Africa's Public Procurement & Entrepreneurship Research Initiative – APPERI



Supply Chain Management – turning professional?

The Guardian

The trend for professionalising supply chain management in the private sector is slowly reaching the public sector in Africa but still rarely appears anywhere near the top of development agendas.

The trend for professionalising supply chain management in the private sector is slowly reaching the public sector in Africa but still rarely appears anywhere near the top of development agendas. This despite the fact that, in many developing countries, public procurement accounts for over 50% of GDP, or considerably more where the private sector is small.

Historically, procurement and supply chain management have been undervalued and viewed as a process rather than a professional function. With the realisation that effective supply chain management plays a critical role in ensuring funds are well used, value for money in the delivery of basic services is achieved, and transparency and accountability is assured, the value of professional supply chain management needs to be recognised. How will this happen in countries where procurement is viewed as an “add-on” to other careers?

The wave of legal and institutional reforms to public procurement across Africa over the past few years has certainly focused attention more firmly on the question of capacity building. Many universities are subsequently providing pre-service training in supply chain management which is beginning to instil an early appreciation of the value of the function.

In the health sector, where the issues are more acute, major programmes to combat diseases such as HIV/AIDS and tuberculosis have highlighted the importance of strong procurement and supply chain due to the critical need for regular access to medical supplies. The World Health Organization identifies equitable access to medical products, vaccines and other technologies as one of the six building blocks to a well-functioning health system. The traditional approach to provide expensive in-service supply chain management training to doctors and pharmacists so that they can add this on to their day job is slowly changing but more needs to be done to raise the profile of supply chain management in health institutions.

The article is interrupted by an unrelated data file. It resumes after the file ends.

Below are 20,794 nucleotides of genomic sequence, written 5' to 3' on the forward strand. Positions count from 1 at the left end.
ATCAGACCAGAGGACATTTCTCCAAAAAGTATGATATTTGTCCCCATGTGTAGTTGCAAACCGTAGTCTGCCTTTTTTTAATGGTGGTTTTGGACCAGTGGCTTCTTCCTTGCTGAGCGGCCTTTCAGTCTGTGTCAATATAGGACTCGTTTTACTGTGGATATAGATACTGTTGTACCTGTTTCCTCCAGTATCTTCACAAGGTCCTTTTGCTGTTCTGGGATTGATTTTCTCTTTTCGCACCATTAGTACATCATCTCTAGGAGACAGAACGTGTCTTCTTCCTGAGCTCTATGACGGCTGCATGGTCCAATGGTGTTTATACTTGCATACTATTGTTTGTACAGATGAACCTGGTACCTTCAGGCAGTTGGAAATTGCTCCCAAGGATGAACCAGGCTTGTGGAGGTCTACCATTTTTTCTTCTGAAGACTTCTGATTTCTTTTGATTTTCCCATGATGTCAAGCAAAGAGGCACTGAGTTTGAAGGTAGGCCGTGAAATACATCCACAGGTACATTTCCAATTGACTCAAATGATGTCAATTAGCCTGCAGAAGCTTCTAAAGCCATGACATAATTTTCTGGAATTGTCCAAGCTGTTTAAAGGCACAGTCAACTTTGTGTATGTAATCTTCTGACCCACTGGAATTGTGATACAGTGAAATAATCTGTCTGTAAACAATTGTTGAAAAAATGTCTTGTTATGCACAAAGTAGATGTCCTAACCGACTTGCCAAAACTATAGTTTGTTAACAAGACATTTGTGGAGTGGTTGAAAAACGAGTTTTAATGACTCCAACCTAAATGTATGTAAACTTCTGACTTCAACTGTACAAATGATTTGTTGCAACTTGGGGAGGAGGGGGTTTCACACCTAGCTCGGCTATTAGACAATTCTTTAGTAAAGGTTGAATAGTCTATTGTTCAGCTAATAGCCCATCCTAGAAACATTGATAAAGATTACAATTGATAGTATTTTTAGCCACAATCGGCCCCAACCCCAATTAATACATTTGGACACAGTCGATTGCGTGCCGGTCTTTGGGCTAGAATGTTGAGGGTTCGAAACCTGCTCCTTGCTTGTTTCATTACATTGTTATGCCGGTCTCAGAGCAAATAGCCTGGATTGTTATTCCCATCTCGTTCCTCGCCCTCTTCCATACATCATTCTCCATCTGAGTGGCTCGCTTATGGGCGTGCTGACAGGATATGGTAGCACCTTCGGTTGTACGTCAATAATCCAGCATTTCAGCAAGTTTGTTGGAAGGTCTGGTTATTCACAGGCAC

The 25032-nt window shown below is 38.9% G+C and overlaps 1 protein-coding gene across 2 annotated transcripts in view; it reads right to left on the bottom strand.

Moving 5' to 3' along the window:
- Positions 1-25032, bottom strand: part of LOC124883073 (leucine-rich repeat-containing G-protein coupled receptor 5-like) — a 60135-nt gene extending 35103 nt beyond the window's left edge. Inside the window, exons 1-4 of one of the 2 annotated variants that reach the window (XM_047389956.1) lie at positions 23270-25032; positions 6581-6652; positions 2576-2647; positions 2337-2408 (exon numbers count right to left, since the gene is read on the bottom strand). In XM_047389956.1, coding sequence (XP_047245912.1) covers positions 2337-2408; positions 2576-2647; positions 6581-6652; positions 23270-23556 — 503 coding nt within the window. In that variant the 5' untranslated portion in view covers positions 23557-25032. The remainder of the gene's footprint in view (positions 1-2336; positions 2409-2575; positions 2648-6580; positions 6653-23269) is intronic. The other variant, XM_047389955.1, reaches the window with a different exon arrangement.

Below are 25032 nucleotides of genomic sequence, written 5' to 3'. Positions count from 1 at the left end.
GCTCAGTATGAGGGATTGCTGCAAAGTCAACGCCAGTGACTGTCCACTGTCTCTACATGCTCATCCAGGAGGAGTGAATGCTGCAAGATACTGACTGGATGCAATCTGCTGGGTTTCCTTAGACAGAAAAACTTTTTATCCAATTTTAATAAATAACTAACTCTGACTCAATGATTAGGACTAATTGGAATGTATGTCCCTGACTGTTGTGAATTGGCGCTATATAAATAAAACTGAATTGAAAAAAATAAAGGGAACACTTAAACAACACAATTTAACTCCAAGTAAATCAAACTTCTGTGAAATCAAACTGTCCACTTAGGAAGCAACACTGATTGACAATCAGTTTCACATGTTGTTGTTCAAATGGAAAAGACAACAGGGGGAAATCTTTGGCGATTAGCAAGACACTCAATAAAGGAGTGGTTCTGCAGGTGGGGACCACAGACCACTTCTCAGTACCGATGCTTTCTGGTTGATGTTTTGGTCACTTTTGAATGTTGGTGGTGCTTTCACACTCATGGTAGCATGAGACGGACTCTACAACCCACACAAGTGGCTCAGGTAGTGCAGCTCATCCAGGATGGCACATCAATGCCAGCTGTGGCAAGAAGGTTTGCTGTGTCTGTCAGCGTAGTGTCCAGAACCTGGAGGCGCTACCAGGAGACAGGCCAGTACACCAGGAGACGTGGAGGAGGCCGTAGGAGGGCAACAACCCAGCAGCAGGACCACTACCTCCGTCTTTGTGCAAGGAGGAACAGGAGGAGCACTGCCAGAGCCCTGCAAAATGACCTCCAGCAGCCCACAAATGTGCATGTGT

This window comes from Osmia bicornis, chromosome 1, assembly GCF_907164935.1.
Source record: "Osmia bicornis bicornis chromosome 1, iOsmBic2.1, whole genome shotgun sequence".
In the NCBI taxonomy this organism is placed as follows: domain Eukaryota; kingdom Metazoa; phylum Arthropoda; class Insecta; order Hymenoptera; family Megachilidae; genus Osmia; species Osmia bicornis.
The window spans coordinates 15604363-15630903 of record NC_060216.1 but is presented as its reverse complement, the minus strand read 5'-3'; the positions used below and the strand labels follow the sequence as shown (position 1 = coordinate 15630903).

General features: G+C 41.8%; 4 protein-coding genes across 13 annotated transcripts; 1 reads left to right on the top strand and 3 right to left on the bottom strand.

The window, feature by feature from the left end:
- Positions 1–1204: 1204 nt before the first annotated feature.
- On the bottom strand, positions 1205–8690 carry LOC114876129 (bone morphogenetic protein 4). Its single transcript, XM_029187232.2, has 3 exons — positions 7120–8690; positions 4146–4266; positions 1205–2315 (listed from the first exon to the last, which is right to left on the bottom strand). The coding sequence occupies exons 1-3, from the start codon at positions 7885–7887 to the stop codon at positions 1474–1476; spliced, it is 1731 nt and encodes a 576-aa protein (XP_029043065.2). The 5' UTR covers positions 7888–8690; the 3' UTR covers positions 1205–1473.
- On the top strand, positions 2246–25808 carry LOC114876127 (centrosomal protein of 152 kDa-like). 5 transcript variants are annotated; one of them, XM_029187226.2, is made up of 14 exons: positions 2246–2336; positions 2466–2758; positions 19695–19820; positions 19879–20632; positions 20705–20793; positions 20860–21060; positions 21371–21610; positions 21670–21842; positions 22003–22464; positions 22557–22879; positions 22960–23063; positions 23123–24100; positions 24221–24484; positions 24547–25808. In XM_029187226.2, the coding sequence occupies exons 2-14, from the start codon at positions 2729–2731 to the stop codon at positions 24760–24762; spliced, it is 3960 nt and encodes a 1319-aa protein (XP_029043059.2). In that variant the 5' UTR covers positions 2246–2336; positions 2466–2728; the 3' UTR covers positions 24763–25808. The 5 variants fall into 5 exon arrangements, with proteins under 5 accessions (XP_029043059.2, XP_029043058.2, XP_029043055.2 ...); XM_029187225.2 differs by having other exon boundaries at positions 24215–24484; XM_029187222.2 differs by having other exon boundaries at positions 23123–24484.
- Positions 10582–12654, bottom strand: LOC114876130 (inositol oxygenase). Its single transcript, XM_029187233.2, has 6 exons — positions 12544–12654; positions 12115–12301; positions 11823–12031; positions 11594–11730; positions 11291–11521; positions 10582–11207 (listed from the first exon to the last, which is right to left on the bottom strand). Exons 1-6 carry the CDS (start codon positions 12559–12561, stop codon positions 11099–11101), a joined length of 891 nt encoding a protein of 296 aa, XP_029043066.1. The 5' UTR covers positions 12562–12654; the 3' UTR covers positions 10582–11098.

This trend towards institutional reform in the public procurement sector is not focused solely on health. Procurement training is increasingly available at all levels, from basic introductions to new procurement procedures to academic courses run by universities. Crown Agents has worked with the governments of several African countries to ensure that their procurement capacity building strategies are delivered. Our long expertise in supply chain management and procurement reform and our ability to understand the local environment enable us to work with procurement authorities across Africa. In Ghana for example we helped to develop a whole programme of professional development that covered short, medium and long-term requirements. We partnered with the Institute of Management and Public Administration to implement the short-term plan which was based on training an estimated 25,000 people including procurement staff, tender committees, the private sector and oversight institutions addressing the cross-cutting nature of procurement. We also teamed up with tertiary education institutions to develop the medium and long term training which included a bachelors level degree course in procurement.

Professionalisation is not just about training; it is about transforming the view of the profession itself to ensure a local supply of qualified new recruits in the future. Securing professional accreditation validates and upholds the importance of the supply chain management role. In Botswana for example the Public Procurement and Asset Disposal Board is seeking accreditation of its training materials both nationally and internationally after Crown Agents helped it to develop a series of procurement training modules and completed a training-the-trainers course prior to building capacity in its procuring entities.
Many countries are even establishing their own national professional bodies as membership of international professional institutions such as UK Chartered Institute of Purchasing and Supply and Chartered Institute of Logistics and Transport expands significantly in Africa.
In the health sector there are also a number of initiatives that support the strategic role of supply chain managers. Crown Agents has provided technical support and is an active stakeholder in ‘The People That Deliver’ initiative which promotes workforce excellence in supply chain management.
Building supply chain competence and promoting and valuing supply chain management as a professional career can make a positive impact on a country’s economic development and its people’s lives.